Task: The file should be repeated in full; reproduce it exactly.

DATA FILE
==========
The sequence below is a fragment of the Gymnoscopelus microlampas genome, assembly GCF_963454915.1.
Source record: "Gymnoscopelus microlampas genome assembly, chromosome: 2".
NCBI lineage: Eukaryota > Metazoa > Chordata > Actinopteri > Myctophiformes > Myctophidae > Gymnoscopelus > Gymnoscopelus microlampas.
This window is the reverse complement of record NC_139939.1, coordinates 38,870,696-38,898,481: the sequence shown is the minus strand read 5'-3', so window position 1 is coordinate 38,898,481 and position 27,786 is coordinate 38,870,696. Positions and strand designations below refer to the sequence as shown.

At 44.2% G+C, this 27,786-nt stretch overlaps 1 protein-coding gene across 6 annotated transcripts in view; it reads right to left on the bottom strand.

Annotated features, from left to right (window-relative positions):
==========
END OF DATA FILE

The sequence below is a fragment of the Gymnoscopelus microlampas genome, assembly GCF_963454915.1.
Source record: "Gymnoscopelus microlampas genome assembly, chromosome: 2".
NCBI lineage: Eukaryota > Metazoa > Chordata > Actinopteri > Myctophiformes > Myctophidae > Gymnoscopelus > Gymnoscopelus microlampas.
This window is the reverse complement of record NC_139939.1, coordinates 38,870,696-38,898,481: the sequence shown is the minus strand read 5'-3', so window position 1 is coordinate 38,898,481 and position 27,786 is coordinate 38,870,696. Positions and strand designations below refer to the sequence as shown.

At 44.2% G+C, this 27,786-nt stretch overlaps 1 protein-coding gene across 6 annotated transcripts in view; it reads right to left on the bottom strand.

Annotated features, from left to right (window-relative positions):